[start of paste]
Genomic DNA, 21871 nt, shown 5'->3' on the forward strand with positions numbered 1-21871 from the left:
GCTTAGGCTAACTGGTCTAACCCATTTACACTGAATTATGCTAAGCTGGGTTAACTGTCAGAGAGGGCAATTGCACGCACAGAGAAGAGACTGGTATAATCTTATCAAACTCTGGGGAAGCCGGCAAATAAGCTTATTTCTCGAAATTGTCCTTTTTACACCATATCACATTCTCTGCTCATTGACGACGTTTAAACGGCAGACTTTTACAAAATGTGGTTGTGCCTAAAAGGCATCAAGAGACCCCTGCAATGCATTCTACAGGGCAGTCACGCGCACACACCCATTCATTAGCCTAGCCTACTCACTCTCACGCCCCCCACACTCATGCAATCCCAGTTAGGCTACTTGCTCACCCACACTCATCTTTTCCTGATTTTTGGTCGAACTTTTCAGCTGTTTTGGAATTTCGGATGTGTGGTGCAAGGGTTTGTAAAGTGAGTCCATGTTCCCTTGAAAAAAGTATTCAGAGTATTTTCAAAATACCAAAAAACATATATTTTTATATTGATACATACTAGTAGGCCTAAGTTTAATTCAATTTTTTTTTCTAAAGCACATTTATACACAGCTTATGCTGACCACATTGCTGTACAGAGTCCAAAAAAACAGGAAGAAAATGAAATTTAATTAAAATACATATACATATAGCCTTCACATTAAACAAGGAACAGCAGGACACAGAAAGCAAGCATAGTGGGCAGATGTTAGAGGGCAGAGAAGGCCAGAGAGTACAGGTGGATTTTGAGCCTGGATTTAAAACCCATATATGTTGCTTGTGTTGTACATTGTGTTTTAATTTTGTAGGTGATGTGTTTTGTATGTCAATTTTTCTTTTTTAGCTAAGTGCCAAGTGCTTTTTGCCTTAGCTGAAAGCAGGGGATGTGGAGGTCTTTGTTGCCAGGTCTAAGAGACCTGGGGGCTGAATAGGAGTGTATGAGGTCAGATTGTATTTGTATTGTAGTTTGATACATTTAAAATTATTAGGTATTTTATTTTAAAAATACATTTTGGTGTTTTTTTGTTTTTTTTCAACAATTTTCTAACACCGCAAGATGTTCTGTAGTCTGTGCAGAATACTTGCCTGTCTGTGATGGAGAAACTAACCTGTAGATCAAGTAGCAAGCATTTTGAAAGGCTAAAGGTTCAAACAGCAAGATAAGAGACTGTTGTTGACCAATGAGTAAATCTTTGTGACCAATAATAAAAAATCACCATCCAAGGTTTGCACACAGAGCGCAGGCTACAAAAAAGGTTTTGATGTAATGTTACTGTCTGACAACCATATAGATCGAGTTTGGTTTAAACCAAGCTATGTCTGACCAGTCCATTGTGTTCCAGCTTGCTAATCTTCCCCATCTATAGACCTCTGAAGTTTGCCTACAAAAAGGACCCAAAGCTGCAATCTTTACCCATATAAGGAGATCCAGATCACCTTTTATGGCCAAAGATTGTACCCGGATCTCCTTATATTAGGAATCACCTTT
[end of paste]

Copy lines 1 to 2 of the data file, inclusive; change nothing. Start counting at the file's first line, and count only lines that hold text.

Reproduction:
Genomic DNA, 21871 nt, shown 5'->3' on the forward strand with positions numbered 1-21871 from the left:
GCTTAGGCTAACTGGTCTAACCCATTTACACTGAATTATGCTAAGCTGGGTTAACTGTCAGAGAGGGCAATTGCACGCACAGAGAAGAGACTGGTATAATCTTATCAAACTCTGGGGAAGCCGGCAAATAAGCTTATTTCTCGAAATTGTCCTTTTTACACCATATCACATTCTCTGCTCATTGACGACGTTTAAACGGCAGACTTTTACAAAATGTGGTTGTGCCTAAAAGGCATCAAGAGACCCCTGCAATGCATTCTACAGGGCAGTCACGCGCACACACCCATTCATTAGCCTAGCCTACTCACTCTCACGCCCCCCACACTCATGCAATCCCAGTTAGGCTACTTGCTCACCCACACTCATCTTTTCCTGATTTTTGGTCGAACTTTTCAGCTGTTTTGGAATTTCGGATGTGTGGTGCAAGGGTTTGTAAAGTGAGTCCATGTTCCCTTGAAAAAAGTATTCAGAGTATTTTCAAAATACCAAAAAACATATATTTTTATATTGATACATACTAGTAGGCCTAAGTTTAATTCAATTTTTTTTTCTAAAGCACATTTATACACAGCTTATGCTGACCACATTGCTGTACAGAGTCCAAAAAAACAGGAAGAAAATGAAATTTAATTAAAATACATATACATATAGCCTTCACATTAAACAAGGAACAGCAGGACACAGAAAGCAAGCATAGTGGGCAGATGTTAGAGGGCAGAGAAGGCCAGAGAGTACAGGTGGATTTTGAGCCTGGATTTAAAACCCATATATGTTGCTTGTGTTGTACATTGTGTTTTAATTTTGTAGGTGATGTGTTTTGTATGTCAATTTTTCTTTTTTAGCTAAGTGCCAAGTGCTTTTTGCCTTAGCTGAAAGCAGGGGATGTGGAGGTCTTTGTTGCCAGGTCTAAGAGACCTGGGGGCTGAATAGGAGTGTATGAGGTCAGATTGTATTTGTATTGTAGTTTGATACATTTAAAATTATTAGGTATTTTATTTTAAAAATACATTTTGGTGTTTTTTTGTTTTTTTTCAACAATTTTCTAACACCGCAAGATGTTCTGTAGTCTGTGCAGAATACTTGCCTGTCTGTGATGGAGAAACTAACCTGTAGATCAAGTAGCAAGCATTTTGAAAGGCTAAAGGTTCAAACAGCAAGATAAGAGACTGTTGTTGACCAATGAGTAAATCTTTGTGACCAATAATAAAAAATCACCATCCAAGGTTTGCACACAGAGCGCAGGCTACAAAAAAGGTTTTGATGTAATGTTACTGTCTGACAACCATATAGATCGAGTTTGGTTTAAACCAAGCTATGTCTGACCAGTCCATTGTGTTCCAGCTTGCTAATCTTCCCCATCTATAGACCTCTGAAGTTTGCCTACAAAAAGGACCCAAAGCTGCAATCTTTACCCATATAAGGAGATCCAGATCACCTTTTATGGCCAAAGATTGTACCCGGATCTCCTTATATTAGGAATCACCTTT